In another recent opinion issued by the Court of Appeals, the Court applied the same legal principles emphasized and enumerated in IN RE TA. L. (No. 11-FS-01217, 2013 WL 4779715), also recently issued on August 22, 2013 – but with entirely different outcome.
The Court in In RE TA. L., clearly re-established that when the biological parents have designated a preferred custodian, the trial court can only overcome their choice by finding with clear and convincing evidence that their choice is contrary to the best interests of the child. There the Court ruled that the parents’ choice of custodian was not given sufficient consideration at trial and thus case remanded.
In the recent case though different set of facts were considered. Here there were also competing petitions. An adoption petition by the foster parents and a guardianship motion by the grandparents. However, the determining factual difference in the most recent case was that the child was medically fragile. The child was born with significant medical issues. She required early on monitoring and treatment by specialists in pulmonology, ophthalmology, gastroenterology, and endocrinology. The evidence established that the foster parents met or exceeded the child’s medical needs diligently keep track of all her medical appointments and progress. Whereas the grandparents had not attended a single medical appointment with the child nor had fully demonstrated an understanding of the child’s medical needs.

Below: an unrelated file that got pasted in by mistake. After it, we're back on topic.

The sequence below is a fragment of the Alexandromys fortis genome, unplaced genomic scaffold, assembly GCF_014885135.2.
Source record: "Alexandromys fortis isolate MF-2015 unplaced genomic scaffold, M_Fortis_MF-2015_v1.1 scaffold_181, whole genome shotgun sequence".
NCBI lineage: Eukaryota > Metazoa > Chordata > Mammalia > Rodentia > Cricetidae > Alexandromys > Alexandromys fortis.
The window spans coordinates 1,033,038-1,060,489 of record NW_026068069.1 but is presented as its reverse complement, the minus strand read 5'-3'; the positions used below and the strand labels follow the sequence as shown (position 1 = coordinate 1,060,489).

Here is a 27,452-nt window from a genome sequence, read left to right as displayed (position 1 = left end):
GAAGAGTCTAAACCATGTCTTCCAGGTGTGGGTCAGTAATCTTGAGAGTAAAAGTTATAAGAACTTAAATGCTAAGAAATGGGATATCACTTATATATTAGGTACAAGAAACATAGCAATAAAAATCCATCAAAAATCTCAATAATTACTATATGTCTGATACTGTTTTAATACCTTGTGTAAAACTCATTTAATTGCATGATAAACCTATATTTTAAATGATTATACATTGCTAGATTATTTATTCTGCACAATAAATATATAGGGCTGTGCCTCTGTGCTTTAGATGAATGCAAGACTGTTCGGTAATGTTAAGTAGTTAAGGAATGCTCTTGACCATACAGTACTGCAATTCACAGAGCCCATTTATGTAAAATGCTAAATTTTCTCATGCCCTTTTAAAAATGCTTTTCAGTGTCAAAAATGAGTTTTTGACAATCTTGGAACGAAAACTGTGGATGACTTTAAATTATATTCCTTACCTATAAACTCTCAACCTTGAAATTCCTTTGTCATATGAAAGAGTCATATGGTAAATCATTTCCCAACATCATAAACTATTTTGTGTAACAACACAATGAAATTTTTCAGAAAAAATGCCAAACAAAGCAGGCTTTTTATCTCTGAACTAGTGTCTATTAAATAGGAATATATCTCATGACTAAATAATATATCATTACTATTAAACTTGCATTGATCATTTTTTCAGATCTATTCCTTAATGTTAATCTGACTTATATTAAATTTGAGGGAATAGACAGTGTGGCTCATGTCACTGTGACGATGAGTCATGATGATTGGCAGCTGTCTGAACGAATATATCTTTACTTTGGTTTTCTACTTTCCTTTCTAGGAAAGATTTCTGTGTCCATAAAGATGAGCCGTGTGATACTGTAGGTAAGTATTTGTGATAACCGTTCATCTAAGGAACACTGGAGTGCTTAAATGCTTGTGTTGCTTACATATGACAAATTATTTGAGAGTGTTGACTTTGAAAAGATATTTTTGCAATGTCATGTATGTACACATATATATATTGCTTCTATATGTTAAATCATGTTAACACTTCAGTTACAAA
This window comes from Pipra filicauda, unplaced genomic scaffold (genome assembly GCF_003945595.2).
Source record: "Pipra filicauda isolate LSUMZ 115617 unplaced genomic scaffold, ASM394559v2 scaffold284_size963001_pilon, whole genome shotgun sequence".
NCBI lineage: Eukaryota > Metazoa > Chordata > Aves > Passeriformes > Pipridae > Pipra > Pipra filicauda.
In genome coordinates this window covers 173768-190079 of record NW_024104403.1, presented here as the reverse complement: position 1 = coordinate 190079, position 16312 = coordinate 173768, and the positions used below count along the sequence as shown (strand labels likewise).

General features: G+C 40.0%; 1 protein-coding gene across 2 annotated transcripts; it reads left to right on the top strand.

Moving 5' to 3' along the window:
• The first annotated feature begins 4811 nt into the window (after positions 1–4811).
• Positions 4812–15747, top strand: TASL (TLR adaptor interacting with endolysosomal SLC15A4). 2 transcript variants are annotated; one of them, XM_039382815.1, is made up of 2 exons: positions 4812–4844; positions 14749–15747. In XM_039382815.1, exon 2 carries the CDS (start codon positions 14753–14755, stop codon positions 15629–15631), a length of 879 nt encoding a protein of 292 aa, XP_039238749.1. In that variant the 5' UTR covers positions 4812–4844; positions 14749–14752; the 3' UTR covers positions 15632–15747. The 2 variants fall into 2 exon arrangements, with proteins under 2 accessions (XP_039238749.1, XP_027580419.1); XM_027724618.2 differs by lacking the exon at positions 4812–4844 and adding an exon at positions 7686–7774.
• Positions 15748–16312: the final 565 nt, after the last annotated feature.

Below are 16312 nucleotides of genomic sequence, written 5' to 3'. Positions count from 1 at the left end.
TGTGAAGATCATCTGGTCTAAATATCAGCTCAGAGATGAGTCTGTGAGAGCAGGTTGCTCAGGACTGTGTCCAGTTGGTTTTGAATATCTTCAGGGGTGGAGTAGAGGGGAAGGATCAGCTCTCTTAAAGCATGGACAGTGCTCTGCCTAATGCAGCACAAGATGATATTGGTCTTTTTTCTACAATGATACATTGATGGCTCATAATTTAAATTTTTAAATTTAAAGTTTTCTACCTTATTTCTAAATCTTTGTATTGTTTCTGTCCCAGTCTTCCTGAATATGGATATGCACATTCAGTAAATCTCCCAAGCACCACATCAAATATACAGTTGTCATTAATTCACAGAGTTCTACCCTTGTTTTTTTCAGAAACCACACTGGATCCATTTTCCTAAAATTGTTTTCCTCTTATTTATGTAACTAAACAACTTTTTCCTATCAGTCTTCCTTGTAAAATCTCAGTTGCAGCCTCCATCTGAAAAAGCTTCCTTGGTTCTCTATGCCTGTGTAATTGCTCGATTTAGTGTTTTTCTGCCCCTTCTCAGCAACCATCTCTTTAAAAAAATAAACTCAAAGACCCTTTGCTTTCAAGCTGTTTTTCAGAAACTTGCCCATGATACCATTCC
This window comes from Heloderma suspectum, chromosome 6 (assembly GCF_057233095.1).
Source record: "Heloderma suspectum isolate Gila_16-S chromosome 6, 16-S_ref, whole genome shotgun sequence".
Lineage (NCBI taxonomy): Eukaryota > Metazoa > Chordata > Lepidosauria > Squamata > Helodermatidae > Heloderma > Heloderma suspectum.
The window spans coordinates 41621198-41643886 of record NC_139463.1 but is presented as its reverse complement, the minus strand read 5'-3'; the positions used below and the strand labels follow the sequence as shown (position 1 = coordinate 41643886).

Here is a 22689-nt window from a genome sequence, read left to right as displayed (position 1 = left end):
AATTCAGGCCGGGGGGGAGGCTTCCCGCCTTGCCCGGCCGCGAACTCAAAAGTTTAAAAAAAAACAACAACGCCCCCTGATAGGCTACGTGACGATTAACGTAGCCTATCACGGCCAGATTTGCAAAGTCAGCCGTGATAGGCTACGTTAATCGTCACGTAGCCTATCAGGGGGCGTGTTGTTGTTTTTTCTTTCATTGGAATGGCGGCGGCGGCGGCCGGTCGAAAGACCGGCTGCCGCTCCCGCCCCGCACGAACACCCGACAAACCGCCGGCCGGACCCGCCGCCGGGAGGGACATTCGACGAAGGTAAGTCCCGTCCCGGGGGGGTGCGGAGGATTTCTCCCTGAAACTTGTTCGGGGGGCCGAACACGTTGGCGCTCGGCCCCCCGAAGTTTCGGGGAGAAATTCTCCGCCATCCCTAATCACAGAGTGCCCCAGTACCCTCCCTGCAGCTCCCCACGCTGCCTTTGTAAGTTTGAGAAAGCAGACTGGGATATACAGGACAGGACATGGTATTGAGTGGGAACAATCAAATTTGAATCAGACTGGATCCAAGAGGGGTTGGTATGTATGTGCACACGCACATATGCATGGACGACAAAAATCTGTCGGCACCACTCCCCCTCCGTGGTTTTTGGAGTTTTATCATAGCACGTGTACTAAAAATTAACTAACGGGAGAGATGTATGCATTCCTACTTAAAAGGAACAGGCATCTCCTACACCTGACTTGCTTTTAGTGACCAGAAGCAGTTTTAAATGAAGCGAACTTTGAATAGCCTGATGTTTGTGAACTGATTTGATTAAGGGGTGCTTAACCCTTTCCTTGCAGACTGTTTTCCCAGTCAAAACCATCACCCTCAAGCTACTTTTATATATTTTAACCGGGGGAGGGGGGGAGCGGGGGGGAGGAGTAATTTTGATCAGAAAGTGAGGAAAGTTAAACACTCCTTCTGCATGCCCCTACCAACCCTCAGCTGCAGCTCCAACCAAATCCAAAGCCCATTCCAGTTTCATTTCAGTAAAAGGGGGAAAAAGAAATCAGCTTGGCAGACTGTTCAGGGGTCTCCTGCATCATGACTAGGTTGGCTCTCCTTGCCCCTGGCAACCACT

Secondly, the child was placed with the foster parents almost her entire life – some four years. The experts opined that the child had a parent-child relationship with the foster parents and grandparent-grandchild relationship with the grandparents. That the child had a primary secured attachment to the foster parents, and it would be severely detrimental to remove the child.
There was also clear evidence that the foster parents had met the child’s educational needs whereas the grandparents lacked basic information regarding the child’s educational needs.
This case and the Court of Appeals ruling here suggests that even if the parent’s choice of custodian is found to be fit and able and willing to care for the child – underlying compelling facts such as ones enumerated here – may still tilt the balance in favor of the foster parents as the termination of parental rights elements established by clear and convincing evidence that it would be contrary to the best interests of the child to be removed from the foster parents.
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